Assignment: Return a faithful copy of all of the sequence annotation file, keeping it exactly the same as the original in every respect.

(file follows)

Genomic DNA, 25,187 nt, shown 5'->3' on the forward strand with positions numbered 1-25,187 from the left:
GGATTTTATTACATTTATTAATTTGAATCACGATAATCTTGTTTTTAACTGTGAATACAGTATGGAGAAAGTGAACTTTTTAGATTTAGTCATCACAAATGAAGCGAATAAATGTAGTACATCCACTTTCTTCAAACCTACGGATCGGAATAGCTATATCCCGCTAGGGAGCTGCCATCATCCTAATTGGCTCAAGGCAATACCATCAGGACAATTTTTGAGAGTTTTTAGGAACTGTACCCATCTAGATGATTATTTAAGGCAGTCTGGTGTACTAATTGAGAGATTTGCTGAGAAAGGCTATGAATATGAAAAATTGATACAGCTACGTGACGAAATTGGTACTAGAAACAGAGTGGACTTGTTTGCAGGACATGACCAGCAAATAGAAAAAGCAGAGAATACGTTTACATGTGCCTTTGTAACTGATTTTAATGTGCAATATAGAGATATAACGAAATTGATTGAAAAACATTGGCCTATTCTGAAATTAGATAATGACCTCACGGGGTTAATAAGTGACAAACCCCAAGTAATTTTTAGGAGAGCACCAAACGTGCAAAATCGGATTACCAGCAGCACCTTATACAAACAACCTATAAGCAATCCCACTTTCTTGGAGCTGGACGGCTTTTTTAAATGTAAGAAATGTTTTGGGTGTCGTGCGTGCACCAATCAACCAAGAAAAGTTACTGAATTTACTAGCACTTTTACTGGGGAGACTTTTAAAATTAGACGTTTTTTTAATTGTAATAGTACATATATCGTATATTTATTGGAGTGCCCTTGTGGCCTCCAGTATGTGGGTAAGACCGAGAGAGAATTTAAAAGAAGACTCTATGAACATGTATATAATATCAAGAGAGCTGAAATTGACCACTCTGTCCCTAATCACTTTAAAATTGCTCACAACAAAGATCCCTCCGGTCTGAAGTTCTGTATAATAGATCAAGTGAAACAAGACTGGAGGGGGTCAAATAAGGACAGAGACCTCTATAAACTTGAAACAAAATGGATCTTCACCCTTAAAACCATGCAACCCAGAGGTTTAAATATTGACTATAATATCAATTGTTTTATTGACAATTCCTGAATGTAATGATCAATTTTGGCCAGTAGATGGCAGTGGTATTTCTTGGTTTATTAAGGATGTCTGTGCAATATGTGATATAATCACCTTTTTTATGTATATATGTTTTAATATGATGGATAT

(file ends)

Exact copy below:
Genomic DNA, 25,187 nt, shown 5'->3' on the forward strand with positions numbered 1-25,187 from the left:
GGATTTTATTACATTTATTAATTTGAATCACGATAATCTTGTTTTTAACTGTGAATACAGTATGGAGAAAGTGAACTTTTTAGATTTAGTCATCACAAATGAAGCGAATAAATGTAGTACATCCACTTTCTTCAAACCTACGGATCGGAATAGCTATATCCCGCTAGGGAGCTGCCATCATCCTAATTGGCTCAAGGCAATACCATCAGGACAATTTTTGAGAGTTTTTAGGAACTGTACCCATCTAGATGATTATTTAAGGCAGTCTGGTGTACTAATTGAGAGATTTGCTGAGAAAGGCTATGAATATGAAAAATTGATACAGCTACGTGACGAAATTGGTACTAGAAACAGAGTGGACTTGTTTGCAGGACATGACCAGCAAATAGAAAAAGCAGAGAATACGTTTACATGTGCCTTTGTAACTGATTTTAATGTGCAATATAGAGATATAACGAAATTGATTGAAAAACATTGGCCTATTCTGAAATTAGATAATGACCTCACGGGGTTAATAAGTGACAAACCCCAAGTAATTTTTAGGAGAGCACCAAACGTGCAAAATCGGATTACCAGCAGCACCTTATACAAACAACCTATAAGCAATCCCACTTTCTTGGAGCTGGACGGCTTTTTTAAATGTAAGAAATGTTTTGGGTGTCGTGCGTGCACCAATCAACCAAGAAAAGTTACTGAATTTACTAGCACTTTTACTGGGGAGACTTTTAAAATTAGACGTTTTTTTAATTGTAATAGTACATATATCGTATATTTATTGGAGTGCCCTTGTGGCCTCCAGTATGTGGGTAAGACCGAGAGAGAATTTAAAAGAAGACTCTATGAACATGTATATAATATCAAGAGAGCTGAAATTGACCACTCTGTCCCTAATCACTTTAAAATTGCTCACAACAAAGATCCCTCCGGTCTGAAGTTCTGTATAATAGATCAAGTGAAACAAGACTGGAGGGGGTCAAATAAGGACAGAGACCTCTATAAACTTGAAACAAAATGGATCTTCACCCTTAAAACCATGCAACCCAGAGGTTTAAATATTGACTATAATATCAATTGTTTTATTGACAATTCCTGAATGTAATGATCAATTTTGGCCAGTAGATGGCAGTGGTATTTCTTGGTTTATTAAGGATGTCTGTGCAATATGTGATATAATCACCTTTTTTATGTATATATGTTTTAATATGATGGATAT